Andrew Baird IV with his attorney at his sentencing hearing on December 19, 2017.

Andrew Baird IV, Waitsfield, was sentenced to eight to 16 years in prison for his role in a car crash that left Lily Stilwell, Fayston, paralyzed from the waist down. He was charged with driving under the influence with serious bodily harm resulting.

Baird was sentenced in Washington County District Courthouse by Judge H.E. VanBenthuysen on December 19.

Baird and three others are charged in relationship to the October 14, 2016, car crash in Moretown. He and friends, including Stilwell, were drinking in Waitsfield. On the way home, Baird lost control of the car and it rolled. Stilwell was gravely injured during the accident and begged Baird to call 911. Two other friends, Jeremy Champney, Moretown, and Dakota Griswold, Waterbury, drove up on the scene of the accident and, with Baird, pulled Stilwell out of the car onto the side of the road and then lifted her again to put her into the other car and drove her to their home in Moretown. Only then was 911 called.

Stilwell was unresponsive by the time the ambulance arrived and her cervical spine was found to be broken in several places, according to the police report issued several days after the accident. After surgery and several months of rehab, she has use of her arms but is paralyzed from the waist down.

Griswold, Baird and Champney were all charged with reckless endangerment for failing to call 911 immediately on Stilwell’s behalf, despite her pleading. AJ Wimble, Waitsfield, who supplied the alcohol to the others, all of whom were underage at the time, also faces multiple charges for supplying the alcohol. He is in jail pending his trial. Griswold’s charges are also pending. Champney was sentenced in August to two years’ probation and 90 days of house arrest.

At Tuesday’s hearing, Stilwell’s parents, Tina and Craig Rich, read an emotional statement to the court. Tina Rich said that her once independent daughter now needed help with everything she did and that all of their lives had been changed and complicated forever. She recalled being ushered out of the ICU when Lily was in the hospital after the accident so that medical staff could try to revive her daughter when she coded two times.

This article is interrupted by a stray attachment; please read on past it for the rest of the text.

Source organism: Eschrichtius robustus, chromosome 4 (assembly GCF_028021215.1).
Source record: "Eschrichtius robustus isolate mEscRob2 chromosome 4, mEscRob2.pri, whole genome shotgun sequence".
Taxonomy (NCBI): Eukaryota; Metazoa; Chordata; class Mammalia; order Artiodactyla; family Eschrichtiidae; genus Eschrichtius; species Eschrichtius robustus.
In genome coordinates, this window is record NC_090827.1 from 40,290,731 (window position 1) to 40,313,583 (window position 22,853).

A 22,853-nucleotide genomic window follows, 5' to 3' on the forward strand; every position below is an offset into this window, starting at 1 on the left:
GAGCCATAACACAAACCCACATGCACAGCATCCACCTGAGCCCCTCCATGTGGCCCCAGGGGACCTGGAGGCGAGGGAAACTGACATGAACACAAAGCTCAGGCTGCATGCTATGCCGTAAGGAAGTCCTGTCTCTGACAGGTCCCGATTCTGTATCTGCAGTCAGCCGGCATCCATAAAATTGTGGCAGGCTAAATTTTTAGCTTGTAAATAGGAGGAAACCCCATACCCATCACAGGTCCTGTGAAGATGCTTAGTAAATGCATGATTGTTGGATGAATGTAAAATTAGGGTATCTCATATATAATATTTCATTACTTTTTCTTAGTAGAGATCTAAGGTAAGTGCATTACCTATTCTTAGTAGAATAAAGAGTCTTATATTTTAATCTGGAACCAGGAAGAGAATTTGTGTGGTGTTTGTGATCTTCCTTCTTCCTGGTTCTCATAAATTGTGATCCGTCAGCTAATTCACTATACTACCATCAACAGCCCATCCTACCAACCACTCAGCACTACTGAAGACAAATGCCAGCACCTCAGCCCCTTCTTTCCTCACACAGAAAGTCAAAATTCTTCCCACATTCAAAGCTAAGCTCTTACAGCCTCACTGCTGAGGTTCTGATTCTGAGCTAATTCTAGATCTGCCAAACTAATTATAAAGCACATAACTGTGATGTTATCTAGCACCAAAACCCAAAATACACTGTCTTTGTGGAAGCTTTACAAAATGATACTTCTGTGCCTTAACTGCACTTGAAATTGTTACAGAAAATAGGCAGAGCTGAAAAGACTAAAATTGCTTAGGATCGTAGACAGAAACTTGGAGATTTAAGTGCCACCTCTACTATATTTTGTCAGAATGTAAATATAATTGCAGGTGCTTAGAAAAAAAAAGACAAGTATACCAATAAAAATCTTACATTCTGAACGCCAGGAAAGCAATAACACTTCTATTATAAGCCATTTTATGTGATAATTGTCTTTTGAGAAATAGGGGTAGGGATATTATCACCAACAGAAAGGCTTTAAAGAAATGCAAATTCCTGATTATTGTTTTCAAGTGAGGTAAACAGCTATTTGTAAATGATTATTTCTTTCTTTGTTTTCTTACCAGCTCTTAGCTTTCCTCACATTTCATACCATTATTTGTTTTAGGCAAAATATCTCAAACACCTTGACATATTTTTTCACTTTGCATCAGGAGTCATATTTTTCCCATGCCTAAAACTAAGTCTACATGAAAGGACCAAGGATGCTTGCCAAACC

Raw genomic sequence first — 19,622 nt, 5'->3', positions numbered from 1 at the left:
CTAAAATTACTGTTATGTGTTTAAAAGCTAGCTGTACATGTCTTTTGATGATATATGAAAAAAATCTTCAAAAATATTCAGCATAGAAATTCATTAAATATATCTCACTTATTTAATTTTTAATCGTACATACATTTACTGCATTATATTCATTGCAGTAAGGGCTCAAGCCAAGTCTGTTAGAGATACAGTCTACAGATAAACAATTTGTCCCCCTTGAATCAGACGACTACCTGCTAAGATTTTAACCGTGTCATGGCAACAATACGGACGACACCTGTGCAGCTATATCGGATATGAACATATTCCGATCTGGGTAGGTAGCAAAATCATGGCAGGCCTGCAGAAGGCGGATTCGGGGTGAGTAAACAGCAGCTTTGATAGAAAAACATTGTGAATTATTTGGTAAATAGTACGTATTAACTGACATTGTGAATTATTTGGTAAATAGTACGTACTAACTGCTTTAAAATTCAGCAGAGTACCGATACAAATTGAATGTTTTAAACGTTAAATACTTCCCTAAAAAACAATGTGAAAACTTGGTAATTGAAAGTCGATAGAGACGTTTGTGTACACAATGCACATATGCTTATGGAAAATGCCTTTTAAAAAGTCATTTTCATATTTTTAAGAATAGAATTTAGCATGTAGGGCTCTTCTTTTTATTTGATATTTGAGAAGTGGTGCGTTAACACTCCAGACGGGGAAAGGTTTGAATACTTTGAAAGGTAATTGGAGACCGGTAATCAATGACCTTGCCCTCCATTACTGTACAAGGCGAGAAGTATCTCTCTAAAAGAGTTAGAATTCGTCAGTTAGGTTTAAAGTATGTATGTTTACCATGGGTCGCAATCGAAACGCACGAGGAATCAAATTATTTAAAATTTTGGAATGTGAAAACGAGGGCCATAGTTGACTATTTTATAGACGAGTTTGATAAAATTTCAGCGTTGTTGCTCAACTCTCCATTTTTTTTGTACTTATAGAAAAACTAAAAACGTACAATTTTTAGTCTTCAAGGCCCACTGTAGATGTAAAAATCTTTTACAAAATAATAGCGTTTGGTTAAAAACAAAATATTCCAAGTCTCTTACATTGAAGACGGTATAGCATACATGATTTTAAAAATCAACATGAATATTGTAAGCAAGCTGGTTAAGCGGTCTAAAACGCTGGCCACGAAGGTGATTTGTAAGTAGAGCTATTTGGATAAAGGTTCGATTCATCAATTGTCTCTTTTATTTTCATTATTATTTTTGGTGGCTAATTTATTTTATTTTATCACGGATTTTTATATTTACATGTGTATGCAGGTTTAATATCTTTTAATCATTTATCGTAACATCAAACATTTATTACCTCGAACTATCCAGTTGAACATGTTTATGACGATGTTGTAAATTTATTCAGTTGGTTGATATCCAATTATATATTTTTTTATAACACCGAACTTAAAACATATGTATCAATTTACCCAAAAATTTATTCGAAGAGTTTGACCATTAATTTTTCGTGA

She turned to Baird and reminded him that he had been welcomed in their home and treated like a son. She said that it breaks her heart to have seen the bruises on Lily’s ankles from when she was carried from car to car and said she brushed dirt and debris from Lily’s hair for a week.

Baird issued an apology to Stilwell and her parents and the court before Judge VanBenthuysen read his sentence. The judge, using the words “egregious behavior” several times, made clear that deterrence was an important part of his sentence.

He said that the October 14 incident was not just an accident, noting the intentionality of Baird not calling 911 and the intentionality of moving Stilwell.

“The intentionality that makes this more egregious is your intention to hide the beer cans. You took a bad situation, a car crash, and you turned it into a life sentence for Lily,” he told Baird.

“Lily is smart and determined and I suspect she’ll move forward and this won’t define her. But this is going to define you going forward. You’re going to have a relatively long period of incarceration. It’s very important to deter others from making the kind of horrible, life-changing decision you made in the immediate aftermath of the crash,” the judge said.

“Mr. Baird, you have created a tragedy for two families here, for Lily’s and your own,” he added.

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